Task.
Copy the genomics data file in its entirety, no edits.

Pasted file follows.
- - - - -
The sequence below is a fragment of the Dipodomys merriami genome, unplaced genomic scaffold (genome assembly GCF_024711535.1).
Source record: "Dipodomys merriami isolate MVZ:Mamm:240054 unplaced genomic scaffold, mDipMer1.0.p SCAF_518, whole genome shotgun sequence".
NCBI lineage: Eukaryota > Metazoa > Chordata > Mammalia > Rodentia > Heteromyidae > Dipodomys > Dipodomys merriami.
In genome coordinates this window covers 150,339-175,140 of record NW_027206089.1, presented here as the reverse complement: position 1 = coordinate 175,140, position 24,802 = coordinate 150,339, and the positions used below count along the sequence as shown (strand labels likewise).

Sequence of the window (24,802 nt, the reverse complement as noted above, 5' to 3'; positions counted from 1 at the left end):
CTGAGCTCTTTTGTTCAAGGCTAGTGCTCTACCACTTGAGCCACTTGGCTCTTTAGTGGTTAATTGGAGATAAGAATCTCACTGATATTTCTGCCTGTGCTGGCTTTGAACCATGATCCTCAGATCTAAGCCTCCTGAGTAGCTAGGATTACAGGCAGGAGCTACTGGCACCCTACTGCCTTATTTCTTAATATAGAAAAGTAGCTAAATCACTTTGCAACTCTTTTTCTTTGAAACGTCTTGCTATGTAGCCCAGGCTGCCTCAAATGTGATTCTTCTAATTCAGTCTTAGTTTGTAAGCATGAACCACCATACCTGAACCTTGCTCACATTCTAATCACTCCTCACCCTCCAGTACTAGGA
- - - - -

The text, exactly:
The sequence below is a fragment of the Dipodomys merriami genome, unplaced genomic scaffold (genome assembly GCF_024711535.1).
Source record: "Dipodomys merriami isolate MVZ:Mamm:240054 unplaced genomic scaffold, mDipMer1.0.p SCAF_518, whole genome shotgun sequence".
NCBI lineage: Eukaryota > Metazoa > Chordata > Mammalia > Rodentia > Heteromyidae > Dipodomys > Dipodomys merriami.
In genome coordinates this window covers 150,339-175,140 of record NW_027206089.1, presented here as the reverse complement: position 1 = coordinate 175,140, position 24,802 = coordinate 150,339, and the positions used below count along the sequence as shown (strand labels likewise).

Sequence of the window (24,802 nt, the reverse complement as noted above, 5' to 3'; positions counted from 1 at the left end):
CTGAGCTCTTTTGTTCAAGGCTAGTGCTCTACCACTTGAGCCACTTGGCTCTTTAGTGGTTAATTGGAGATAAGAATCTCACTGATATTTCTGCCTGTGCTGGCTTTGAACCATGATCCTCAGATCTAAGCCTCCTGAGTAGCTAGGATTACAGGCAGGAGCTACTGGCACCCTACTGCCTTATTTCTTAATATAGAAAAGTAGCTAAATCACTTTGCAACTCTTTTTCTTTGAAACGTCTTGCTATGTAGCCCAGGCTGCCTCAAATGTGATTCTTCTAATTCAGTCTTAGTTTGTAAGCATGAACCACCATACCTGAACCTTGCTCACATTCTAATCACTCCTCACCCTCCAGTACTAGGA